1871: Publishing; arts and music; popular entertainment; architecture; theatre.
America had never lacked for nature writers and in the later nineteenth century the best was John Burroughs, who followed in the footsteps of Ralph Waldo Emerson and Henry David Thoreau. His first work, Wake-Robin, was published this year. The book was poetic in manner, as was Birds and Poets (1877). Wake-Robin was an invitation to ornithology and imparted the author's enthusiasm for bird watching. Burroughs' later writings paid more attention to scientific observation, although in his final years he believed that the salvation of society depended more on teachers, prophets, poets, and mystics than on science.
Among books published this year was the best seller The Hoosier Schoolmaster by Edward Eggleston. A classic of regional literature, Eggleston's novel sold some 500,000 copies, a circulation never reached by Eggleston's The Circuit Rider (1874) or Roxy (1878), considered better novels. Also published this year were Their Wedding Journey, the first novel of William Dean Howells, a combination of travelogue and novel of manners tracing the honeymoon journey of the Marches (who appear in later novels) to Niagara, Montreal, and Quebec; and Passage to India, a collection of poems by Walt Whitman that reflected a broadening of the poet's scope and subject matter. In the 72 poems, Whitman's artistic powers embraced peoples of all lands.
Probably the best-known painting by an American, popularly known as Whistler's Mother, was exhibited by James McNeill Whistler at the Pennsylvania Academy of Fine Arts. It was entitled Arrangement in Grey and Black. Whistler remarked relative to the title that no one would have an interest in the identity of the sitter. Actually millions since have identified the canvas with their feelings for their feelings for their own mothers.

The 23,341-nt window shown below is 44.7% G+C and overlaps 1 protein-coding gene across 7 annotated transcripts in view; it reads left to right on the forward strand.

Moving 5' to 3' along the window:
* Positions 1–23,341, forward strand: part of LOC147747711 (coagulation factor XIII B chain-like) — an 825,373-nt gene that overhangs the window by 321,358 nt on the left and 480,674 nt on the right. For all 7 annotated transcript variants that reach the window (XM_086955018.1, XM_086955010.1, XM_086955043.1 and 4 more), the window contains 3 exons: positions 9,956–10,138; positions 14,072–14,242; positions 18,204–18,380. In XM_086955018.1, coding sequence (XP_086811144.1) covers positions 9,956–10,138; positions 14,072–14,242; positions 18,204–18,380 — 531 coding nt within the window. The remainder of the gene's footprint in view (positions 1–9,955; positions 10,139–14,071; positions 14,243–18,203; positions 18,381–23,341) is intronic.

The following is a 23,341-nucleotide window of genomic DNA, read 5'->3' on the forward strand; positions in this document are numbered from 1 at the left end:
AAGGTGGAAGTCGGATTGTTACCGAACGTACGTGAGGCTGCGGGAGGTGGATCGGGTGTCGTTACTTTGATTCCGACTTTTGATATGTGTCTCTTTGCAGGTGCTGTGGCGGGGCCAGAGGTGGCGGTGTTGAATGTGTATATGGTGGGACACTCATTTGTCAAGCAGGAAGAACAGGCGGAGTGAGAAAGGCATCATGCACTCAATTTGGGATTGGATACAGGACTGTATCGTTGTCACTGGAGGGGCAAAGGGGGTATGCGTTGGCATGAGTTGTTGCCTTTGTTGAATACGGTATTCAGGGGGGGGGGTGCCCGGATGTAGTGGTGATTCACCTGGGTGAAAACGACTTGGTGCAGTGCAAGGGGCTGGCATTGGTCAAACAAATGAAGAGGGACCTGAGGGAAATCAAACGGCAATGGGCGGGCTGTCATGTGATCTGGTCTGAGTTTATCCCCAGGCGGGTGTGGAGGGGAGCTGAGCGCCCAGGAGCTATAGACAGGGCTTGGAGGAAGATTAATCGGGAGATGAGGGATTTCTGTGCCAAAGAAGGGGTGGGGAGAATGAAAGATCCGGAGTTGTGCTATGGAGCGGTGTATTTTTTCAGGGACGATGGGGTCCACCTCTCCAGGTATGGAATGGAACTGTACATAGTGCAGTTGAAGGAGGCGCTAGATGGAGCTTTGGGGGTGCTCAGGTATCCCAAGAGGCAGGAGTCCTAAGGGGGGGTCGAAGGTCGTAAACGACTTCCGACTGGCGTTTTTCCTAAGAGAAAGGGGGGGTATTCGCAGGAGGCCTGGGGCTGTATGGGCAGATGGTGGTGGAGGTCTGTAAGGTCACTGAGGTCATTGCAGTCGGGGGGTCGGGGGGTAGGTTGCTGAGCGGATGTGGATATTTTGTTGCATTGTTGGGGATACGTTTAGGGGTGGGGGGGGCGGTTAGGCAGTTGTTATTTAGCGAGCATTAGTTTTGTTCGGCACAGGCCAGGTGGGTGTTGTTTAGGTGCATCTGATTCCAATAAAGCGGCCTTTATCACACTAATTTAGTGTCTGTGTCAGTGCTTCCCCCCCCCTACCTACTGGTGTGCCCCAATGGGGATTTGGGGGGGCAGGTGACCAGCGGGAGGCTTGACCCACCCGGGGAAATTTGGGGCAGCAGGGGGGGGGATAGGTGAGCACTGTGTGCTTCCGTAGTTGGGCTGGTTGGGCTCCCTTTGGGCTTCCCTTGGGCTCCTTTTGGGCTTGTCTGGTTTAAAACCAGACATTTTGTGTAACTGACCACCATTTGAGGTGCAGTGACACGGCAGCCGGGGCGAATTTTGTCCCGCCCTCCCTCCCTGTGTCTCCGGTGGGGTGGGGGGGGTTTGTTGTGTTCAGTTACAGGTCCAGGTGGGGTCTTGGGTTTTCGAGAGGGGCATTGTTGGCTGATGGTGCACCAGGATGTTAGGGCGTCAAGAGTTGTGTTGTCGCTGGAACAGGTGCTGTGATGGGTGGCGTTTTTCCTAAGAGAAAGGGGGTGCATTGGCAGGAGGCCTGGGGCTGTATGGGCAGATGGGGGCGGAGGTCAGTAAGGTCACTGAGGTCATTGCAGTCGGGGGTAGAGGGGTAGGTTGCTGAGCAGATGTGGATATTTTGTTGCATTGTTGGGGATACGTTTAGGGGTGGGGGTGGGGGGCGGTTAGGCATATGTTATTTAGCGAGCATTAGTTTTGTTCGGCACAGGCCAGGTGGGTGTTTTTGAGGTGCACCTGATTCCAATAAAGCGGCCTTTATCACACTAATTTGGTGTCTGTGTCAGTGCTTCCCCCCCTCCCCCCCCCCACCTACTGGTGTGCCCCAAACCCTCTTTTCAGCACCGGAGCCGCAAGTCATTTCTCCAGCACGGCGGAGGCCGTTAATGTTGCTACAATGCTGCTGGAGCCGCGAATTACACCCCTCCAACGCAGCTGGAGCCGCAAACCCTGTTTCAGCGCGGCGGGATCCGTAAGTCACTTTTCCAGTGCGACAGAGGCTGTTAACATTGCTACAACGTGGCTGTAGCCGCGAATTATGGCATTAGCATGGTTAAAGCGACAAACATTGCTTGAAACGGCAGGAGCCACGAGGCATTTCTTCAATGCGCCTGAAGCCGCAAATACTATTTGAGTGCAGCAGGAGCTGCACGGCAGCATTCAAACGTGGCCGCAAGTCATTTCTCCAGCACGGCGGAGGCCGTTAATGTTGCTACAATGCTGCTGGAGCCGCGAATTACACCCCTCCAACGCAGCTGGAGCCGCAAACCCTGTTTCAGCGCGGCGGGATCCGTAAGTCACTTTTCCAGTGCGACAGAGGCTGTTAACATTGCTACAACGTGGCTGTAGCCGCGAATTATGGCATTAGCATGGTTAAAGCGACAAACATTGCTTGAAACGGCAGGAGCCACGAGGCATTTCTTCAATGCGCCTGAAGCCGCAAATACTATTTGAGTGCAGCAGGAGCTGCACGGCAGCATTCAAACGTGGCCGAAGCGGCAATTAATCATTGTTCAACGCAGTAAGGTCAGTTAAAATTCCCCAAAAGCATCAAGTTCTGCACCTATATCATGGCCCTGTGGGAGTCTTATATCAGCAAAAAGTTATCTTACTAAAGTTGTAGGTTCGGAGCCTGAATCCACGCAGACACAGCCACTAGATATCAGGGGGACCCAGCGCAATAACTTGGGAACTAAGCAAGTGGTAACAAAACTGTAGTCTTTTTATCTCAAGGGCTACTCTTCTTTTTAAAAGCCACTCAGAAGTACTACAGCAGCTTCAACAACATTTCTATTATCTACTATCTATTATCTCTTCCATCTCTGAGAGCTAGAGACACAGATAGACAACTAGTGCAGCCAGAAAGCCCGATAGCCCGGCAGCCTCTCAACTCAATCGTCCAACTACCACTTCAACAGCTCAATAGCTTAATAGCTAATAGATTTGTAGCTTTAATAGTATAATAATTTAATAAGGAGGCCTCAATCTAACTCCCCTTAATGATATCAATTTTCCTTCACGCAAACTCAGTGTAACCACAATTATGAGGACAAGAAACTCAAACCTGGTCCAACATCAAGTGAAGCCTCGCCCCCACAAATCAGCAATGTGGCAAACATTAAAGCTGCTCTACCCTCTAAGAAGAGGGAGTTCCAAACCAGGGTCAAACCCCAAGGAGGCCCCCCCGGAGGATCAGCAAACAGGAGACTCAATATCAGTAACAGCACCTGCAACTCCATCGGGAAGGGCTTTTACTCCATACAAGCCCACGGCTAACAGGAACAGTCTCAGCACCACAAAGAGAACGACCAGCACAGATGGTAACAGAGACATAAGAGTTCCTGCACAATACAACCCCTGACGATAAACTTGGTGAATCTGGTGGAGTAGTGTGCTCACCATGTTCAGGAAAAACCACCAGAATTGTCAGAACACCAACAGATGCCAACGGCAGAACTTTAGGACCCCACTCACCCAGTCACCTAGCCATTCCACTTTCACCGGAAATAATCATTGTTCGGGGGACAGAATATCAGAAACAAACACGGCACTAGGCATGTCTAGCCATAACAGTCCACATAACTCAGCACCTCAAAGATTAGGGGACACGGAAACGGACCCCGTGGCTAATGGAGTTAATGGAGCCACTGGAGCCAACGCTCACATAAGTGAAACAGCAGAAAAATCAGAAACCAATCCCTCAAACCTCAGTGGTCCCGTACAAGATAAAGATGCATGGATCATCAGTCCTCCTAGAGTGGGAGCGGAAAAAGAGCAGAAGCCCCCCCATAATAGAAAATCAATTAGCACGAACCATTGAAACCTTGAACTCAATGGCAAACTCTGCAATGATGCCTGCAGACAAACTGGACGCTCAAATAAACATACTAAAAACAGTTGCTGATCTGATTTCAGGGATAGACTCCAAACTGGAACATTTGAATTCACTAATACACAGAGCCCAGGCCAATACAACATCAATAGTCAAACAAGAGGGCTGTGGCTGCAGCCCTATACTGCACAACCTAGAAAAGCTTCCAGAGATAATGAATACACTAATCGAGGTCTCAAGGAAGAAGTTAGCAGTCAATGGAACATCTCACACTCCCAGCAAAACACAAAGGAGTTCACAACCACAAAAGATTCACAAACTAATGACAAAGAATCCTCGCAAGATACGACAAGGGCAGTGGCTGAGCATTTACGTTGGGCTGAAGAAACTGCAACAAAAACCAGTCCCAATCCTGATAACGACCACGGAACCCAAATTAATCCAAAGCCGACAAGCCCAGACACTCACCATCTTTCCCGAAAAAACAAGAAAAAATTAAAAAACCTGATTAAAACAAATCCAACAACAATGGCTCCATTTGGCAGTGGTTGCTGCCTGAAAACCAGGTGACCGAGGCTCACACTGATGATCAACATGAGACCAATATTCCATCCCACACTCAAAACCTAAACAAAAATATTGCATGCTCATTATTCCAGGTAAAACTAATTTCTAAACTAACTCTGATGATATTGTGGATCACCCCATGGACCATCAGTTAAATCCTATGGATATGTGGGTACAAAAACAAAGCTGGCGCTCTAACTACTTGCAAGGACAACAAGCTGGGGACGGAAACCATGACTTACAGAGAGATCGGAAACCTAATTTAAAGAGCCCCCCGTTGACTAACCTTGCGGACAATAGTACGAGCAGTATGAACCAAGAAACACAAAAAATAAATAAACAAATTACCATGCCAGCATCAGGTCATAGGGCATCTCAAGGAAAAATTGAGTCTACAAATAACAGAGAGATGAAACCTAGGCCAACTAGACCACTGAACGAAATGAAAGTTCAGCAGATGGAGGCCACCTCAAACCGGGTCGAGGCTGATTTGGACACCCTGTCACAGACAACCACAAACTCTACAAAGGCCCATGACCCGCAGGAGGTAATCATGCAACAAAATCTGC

Lenox Library in New York City was built from plans by Richard Morris Hunt, who was one of the first Americans to study at the Ecole des Beaux-Arts in Paris and was influential in introducing French architecture to the U.S.
A patent for the first hollow tile design was issued to Balthaser Kreischer, a New York manufacturer. Hollow tile, light and fireproof, came into extensive use for industrial buildings.
The first Grand Central Station opened in New York City, with tracks running into a huge vault of open, webbed wrought iron. The building was demolished later to make way for the present terminal.
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|Publication:||Encyclopedia of American Facts & Dates, 9th ed.|
|Article Type:||Reference Source|
|Date:||Jan 1, 1993|
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